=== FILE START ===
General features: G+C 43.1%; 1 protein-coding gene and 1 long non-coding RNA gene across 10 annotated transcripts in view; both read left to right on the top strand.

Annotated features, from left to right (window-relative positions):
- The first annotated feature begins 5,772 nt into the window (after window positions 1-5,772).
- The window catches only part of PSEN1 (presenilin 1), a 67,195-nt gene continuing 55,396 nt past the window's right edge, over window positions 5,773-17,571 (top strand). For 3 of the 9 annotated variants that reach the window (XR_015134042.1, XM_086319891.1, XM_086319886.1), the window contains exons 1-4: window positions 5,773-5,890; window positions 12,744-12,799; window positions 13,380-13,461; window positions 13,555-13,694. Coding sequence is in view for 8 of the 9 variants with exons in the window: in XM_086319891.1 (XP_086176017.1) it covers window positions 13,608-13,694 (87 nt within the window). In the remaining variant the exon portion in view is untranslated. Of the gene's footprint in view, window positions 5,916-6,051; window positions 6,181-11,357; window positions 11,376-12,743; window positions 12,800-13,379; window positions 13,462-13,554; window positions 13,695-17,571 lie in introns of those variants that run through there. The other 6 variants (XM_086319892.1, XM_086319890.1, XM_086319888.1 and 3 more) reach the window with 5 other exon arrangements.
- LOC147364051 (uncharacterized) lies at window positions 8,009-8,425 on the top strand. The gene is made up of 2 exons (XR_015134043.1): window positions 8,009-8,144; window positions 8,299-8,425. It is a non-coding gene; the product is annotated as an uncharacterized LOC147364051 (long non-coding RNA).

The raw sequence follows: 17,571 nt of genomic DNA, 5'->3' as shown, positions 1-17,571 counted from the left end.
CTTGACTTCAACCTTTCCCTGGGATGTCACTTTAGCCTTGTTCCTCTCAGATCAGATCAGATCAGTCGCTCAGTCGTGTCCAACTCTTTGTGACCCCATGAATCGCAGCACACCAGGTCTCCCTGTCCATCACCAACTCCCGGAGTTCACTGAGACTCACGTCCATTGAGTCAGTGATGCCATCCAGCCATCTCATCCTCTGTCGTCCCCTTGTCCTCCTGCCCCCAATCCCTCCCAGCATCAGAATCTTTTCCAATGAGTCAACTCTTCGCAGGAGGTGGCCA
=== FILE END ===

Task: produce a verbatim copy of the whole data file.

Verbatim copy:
General features: G+C 43.1%; 1 protein-coding gene and 1 long non-coding RNA gene across 10 annotated transcripts in view; both read left to right on the top strand.

Annotated features, from left to right (window-relative positions):
- The first annotated feature begins 5,772 nt into the window (after window positions 1-5,772).
- The window catches only part of PSEN1 (presenilin 1), a 67,195-nt gene continuing 55,396 nt past the window's right edge, over window positions 5,773-17,571 (top strand). For 3 of the 9 annotated variants that reach the window (XR_015134042.1, XM_086319891.1, XM_086319886.1), the window contains exons 1-4: window positions 5,773-5,890; window positions 12,744-12,799; window positions 13,380-13,461; window positions 13,555-13,694. Coding sequence is in view for 8 of the 9 variants with exons in the window: in XM_086319891.1 (XP_086176017.1) it covers window positions 13,608-13,694 (87 nt within the window). In the remaining variant the exon portion in view is untranslated. Of the gene's footprint in view, window positions 5,916-6,051; window positions 6,181-11,357; window positions 11,376-12,743; window positions 12,800-13,379; window positions 13,462-13,554; window positions 13,695-17,571 lie in introns of those variants that run through there. The other 6 variants (XM_086319892.1, XM_086319890.1, XM_086319888.1 and 3 more) reach the window with 5 other exon arrangements.
- LOC147364051 (uncharacterized) lies at window positions 8,009-8,425 on the top strand. The gene is made up of 2 exons (XR_015134043.1): window positions 8,009-8,144; window positions 8,299-8,425. It is a non-coding gene; the product is annotated as an uncharacterized LOC147364051 (long non-coding RNA).

The raw sequence follows: 17,571 nt of genomic DNA, 5'->3' as shown, positions 1-17,571 counted from the left end.
CTTGACTTCAACCTTTCCCTGGGATGTCACTTTAGCCTTGTTCCTCTCAGATCAGATCAGATCAGTCGCTCAGTCGTGTCCAACTCTTTGTGACCCCATGAATCGCAGCACACCAGGTCTCCCTGTCCATCACCAACTCCCGGAGTTCACTGAGACTCACGTCCATTGAGTCAGTGATGCCATCCAGCCATCTCATCCTCTGTCGTCCCCTTGTCCTCCTGCCCCCAATCCCTCCCAGCATCAGAATCTTTTCCAATGAGTCAACTCTTCGCAGGAGGTGGCCA